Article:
Sport & Culture

Kim Yu-na Inspires A New Generation

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Sport & Culture

Kim Yu-na Inspires A New Generation

With her return to women’s figure skating, Kim “could help Korea become a power in the sport…”

The countdown to the 2014 Winter Olympics and the women’s figure skating has begun in earnest.

Fans would be forgiven for thinking that it is all about Kim Yu-na and Asada Mao. And while there are others in the picture, the media in Korea and Japan focus on the pair to the exclusion of almost everyone else. 

Kim and Asada  have been fierce rivals for years and it came to a head in 2010.

Kim blew Mao and the entire field away at the 2010 games in Vancouver with a masterful performance and a world record points score. 

Shortly after, Mao came back to clinch the World Championships against her rival that was, perhaps, still recovering from her gold medal success.

Kim has not been seen much since, helping the Korean city of Pyeongchang become successful in its bid to host the 2018 Olympics and working on television and ice galas.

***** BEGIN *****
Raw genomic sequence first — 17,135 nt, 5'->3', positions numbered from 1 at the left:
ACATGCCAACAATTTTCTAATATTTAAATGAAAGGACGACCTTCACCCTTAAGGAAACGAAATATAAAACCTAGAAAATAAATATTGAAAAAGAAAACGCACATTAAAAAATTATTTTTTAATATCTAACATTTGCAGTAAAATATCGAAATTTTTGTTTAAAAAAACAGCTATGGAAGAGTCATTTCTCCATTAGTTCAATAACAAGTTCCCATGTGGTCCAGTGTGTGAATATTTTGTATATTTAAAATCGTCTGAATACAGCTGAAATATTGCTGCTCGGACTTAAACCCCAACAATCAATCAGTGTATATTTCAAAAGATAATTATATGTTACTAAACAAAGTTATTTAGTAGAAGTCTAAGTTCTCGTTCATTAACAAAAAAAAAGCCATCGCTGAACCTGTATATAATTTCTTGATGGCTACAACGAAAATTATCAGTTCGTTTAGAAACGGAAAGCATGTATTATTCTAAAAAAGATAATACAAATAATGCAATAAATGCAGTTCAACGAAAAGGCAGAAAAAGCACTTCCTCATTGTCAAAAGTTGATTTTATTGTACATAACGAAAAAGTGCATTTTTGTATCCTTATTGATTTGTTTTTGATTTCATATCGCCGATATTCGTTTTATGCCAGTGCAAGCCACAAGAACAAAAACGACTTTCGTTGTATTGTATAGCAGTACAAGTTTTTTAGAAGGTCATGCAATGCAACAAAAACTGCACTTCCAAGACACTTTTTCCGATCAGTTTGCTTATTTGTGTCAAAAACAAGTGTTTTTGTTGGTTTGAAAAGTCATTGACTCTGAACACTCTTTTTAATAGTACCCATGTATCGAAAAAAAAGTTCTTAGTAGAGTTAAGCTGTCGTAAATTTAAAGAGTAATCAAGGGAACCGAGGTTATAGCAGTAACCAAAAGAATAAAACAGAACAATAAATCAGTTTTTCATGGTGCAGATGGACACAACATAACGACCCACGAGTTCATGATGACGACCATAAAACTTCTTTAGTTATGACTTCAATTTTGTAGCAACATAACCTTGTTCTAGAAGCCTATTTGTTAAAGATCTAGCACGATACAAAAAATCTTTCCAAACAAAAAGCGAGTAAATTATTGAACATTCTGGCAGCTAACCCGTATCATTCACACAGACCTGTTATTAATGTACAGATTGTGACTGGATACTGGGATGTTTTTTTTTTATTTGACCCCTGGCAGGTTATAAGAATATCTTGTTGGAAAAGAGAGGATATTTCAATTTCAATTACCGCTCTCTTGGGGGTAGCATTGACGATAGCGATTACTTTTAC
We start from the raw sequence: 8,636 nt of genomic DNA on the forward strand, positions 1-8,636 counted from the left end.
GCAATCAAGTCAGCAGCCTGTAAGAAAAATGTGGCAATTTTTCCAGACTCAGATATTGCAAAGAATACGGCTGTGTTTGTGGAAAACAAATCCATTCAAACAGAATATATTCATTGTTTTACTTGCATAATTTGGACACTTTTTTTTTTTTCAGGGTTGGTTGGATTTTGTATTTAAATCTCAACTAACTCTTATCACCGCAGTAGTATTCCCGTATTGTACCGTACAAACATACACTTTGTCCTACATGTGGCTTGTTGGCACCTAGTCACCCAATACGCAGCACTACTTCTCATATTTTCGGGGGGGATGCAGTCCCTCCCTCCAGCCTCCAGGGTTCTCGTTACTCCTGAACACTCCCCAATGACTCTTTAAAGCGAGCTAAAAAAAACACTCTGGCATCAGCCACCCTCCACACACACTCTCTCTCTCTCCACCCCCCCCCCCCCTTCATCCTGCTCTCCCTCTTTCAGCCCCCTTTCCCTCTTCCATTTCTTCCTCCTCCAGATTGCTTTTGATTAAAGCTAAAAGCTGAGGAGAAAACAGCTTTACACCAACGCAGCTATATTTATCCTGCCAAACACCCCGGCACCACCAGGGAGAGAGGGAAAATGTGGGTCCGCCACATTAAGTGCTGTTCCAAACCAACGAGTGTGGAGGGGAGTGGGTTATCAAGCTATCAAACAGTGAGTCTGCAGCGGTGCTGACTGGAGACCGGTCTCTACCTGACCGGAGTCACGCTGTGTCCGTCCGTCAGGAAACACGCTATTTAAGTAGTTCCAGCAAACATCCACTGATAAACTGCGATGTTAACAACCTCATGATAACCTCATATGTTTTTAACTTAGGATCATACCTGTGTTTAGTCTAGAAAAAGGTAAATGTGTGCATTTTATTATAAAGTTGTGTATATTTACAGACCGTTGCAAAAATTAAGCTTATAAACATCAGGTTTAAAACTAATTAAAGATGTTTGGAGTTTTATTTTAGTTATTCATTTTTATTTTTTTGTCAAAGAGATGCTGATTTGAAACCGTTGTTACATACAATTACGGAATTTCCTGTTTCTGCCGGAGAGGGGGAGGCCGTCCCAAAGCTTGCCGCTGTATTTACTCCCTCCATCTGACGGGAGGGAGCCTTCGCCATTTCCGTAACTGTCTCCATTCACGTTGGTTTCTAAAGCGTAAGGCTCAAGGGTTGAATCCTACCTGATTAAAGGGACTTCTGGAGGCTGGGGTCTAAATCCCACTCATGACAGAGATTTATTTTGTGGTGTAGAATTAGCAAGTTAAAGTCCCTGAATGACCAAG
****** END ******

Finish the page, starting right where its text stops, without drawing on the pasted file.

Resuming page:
For  some, it looked as if she may call time on her competitive career. She admitted that it had been hard to find her motivation after winning gold.

But in July she announced that she would try to repeat the feat at the Sochi games in 2014.

Now, she has gone back to her roots and appointed two of the coaches that made it all possible.

Shin Hye-sook and Ryu Jong-hyun will be helping Kim in her bid for gold.

"They helped me to become who I am in both technical and spiritual ways ever since I began figure skating," Kim said through her agency this week.

"I'd like to do well in competitions to return the favours to coaches who had taught me," the 22-year-old added.

Ryu coached a seven year-old Kim, and three years later, it was Shin’s turn. Now, they will work together with Kim responsible for overall training and Ryu fitness and condition.

The short-term object is the world championships in March 2013.

The return of Kim could revitalize women’s skating. As she was absent last season, along with another Japanese star Miki Ando, and Mao not at her best, the situation has been flat.

But even if Kim falls flat or, as expected, shines before retiring for good, there is a new generation coming through to replace her –Yuna’s kids. 

Kim Yu-na has inspired a whole legion of children to follow in her ice tracks.

Earlier this month, Kim Hae-jin won the Junior Grand Prix in Slovenia, the first Korean skater since the ‘Queen,’ Kim Yu-na, to win such a title. Just before that, Park So-young finished second at a similar event in Turkey.

Kim Yu-na may make her last appearance in 2014 but her exploits could help Korea become a power in the sport for years to come.